Serving tea at the community kitchen at Bardon, October 1942

'Serving tea at the community kitchen at Bardon, October 1942' by Flickr user State Library of Queensland, Australia

Whilst browsing through some Ruby blogs via Delicious (after having just added mine), I happened upon a blog post entitled, “4 Wrong Ways and 1 Awesome Way to Choose a Language“. After having just written my own “How to choose a programming language” blog post I felt confident that this chap would cite “because it sounds sexy” as the awesome way.

Surprisingly, that was not his reason!

In fact, his reason for choosing his language of choice (which is Python, so clearly not chosen because it sounds sexy) is the community. When you’re working in a language with a good community, there is a good chance that whatever you want to do has already been done by someone else and is available for you to re-use. To be honest that is one of the reasons I picked Ruby. If you go with the current trendy language there is bound to be lots of support and resources out there for noobs like myself.

I actually left a comment on his blog mentioning my method of choosing a language and I suddenly got over 100 visits to this blog. Considering I had not had one single visitor before that, I was quite happy with the increase in traffic. Unfortunately, I get the feeling that no one agrees with my sentiment as I did not get a single comment on the post. It’s difficult enough being motivated to write a blog with 0 daily visitors, but when you do get an influx it would be nice if someone left a comment…

… even if only to ridicule me! :p

Over my Head, Part I: Encapsulation

January 30, 2010
encapsulation

'encapsulation' by Flickr user Swiv

Of course I fully expect that over the course of reading Part two of Beginning Ruby there will be frequent “Huh?” moments.

I just had one in Chapter 6 “Classes, Objects , and Modules.

Encapuslation.

Encapsulation is the ability for an object to have certain methods and attributes available for use publicly (from any section of code), but for others to be visible only within the class itself or by other objects of the same class.

Ok, I think maybe typing that out helped me understand the concept but the code examples that followed did not make much sense to me.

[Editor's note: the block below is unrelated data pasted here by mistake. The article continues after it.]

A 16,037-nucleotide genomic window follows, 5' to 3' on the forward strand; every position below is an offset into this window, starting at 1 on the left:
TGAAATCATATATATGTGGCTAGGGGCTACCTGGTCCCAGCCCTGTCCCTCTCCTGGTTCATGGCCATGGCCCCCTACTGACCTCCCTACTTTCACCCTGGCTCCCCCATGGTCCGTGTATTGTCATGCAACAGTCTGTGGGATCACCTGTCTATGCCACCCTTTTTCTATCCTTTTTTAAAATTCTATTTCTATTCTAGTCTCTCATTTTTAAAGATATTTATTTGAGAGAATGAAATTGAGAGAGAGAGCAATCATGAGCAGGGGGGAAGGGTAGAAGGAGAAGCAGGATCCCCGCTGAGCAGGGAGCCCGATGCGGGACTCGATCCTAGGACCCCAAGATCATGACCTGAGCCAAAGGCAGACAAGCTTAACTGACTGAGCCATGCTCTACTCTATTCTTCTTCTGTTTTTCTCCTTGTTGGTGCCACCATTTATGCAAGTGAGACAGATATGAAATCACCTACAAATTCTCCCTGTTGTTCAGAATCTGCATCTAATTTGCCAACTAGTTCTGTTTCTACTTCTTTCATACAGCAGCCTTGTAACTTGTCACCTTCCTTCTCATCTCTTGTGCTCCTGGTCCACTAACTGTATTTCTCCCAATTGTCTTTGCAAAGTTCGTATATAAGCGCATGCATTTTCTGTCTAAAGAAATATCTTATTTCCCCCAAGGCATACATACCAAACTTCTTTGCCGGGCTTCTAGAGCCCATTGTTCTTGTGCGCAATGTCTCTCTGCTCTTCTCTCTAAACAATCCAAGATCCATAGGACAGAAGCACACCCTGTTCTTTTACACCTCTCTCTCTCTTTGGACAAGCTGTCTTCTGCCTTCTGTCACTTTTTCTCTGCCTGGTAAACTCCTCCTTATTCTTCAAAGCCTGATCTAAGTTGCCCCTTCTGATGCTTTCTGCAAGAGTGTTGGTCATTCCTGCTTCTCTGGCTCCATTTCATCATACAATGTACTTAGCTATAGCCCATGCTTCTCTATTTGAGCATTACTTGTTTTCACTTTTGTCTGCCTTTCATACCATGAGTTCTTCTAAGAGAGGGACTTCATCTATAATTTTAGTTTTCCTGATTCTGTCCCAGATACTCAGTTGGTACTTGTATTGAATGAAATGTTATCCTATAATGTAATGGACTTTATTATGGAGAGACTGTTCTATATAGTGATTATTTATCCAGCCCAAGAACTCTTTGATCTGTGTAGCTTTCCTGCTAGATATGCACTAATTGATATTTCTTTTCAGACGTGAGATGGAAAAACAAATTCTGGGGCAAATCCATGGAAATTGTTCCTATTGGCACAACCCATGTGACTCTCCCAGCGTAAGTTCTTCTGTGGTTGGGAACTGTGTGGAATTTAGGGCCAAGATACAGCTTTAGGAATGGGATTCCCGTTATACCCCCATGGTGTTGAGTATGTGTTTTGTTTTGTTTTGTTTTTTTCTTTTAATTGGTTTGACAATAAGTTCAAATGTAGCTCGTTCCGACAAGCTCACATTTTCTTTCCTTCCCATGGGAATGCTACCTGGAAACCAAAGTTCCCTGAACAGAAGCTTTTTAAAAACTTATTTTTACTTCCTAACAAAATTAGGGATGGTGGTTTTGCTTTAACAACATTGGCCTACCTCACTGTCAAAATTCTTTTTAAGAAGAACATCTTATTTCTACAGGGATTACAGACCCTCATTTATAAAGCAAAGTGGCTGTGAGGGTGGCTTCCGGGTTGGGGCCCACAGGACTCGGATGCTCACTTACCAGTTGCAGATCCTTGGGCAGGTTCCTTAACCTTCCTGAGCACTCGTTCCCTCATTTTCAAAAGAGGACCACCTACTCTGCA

I could stick around and try and get it or I could move on. I’ll move on for now. If it’s that important I’m sure I’ll encounter it again and its meaning will become clearer.

N.B. The Flickr pic above is one of the first Creative Commons images I found doing a search for ‘encapsulation’. It’s of St. Andrew’s Cathedral, which is near where I’m from. Hurrah!

Ruby’s Building Blocks

January 28, 2010
Building Blocks

'Building Blocks' by Flickr user Artful Magpie

So I’ve just finished Part 1 of Beginning Ruby – “Foundations and Scaffolding”.

Chapter 1 just tells you how to install Ruby. I already had it installed so I was able to skip most of it. The explanations do look fairly idiot-proof so it would have been at my level if I hadn’t already installed it, when I was messing about with some other idiot-proof guide.

Chapter 2 is explaining some of the basic concepts about Ruby and why these make it a great programming language. As I previously had no concepts about any programming language it was not a hard sell. I buy it – Ruby rocks not only because Ruby is a nice word, it also rocks because of “Object orientation“. Basically everything is an Object, and for reasons that are not yet entirely apparent to me, that rocks more than a very rocky thing.

Other concepts that are explained include Class, Variable and Method. I did actually feel like this chapter laid a pretty good foundation for me, and I “got it” better than when I was reading through the other e-book guide.

Chapter 3 started getting deep. It covers the important building blocks of Ruby. I’ve read this one twice as it’s pretty difficult to get it all first time. The concepts it introduces include: Regular Expressions, Arrays, Hashes, Code Blocks, Ranges and Symbols. Even on a second read I’ve probably only got about 20-30% of that stuff locked in my head, but hopefully it will become reinforced as I go in to Part 2.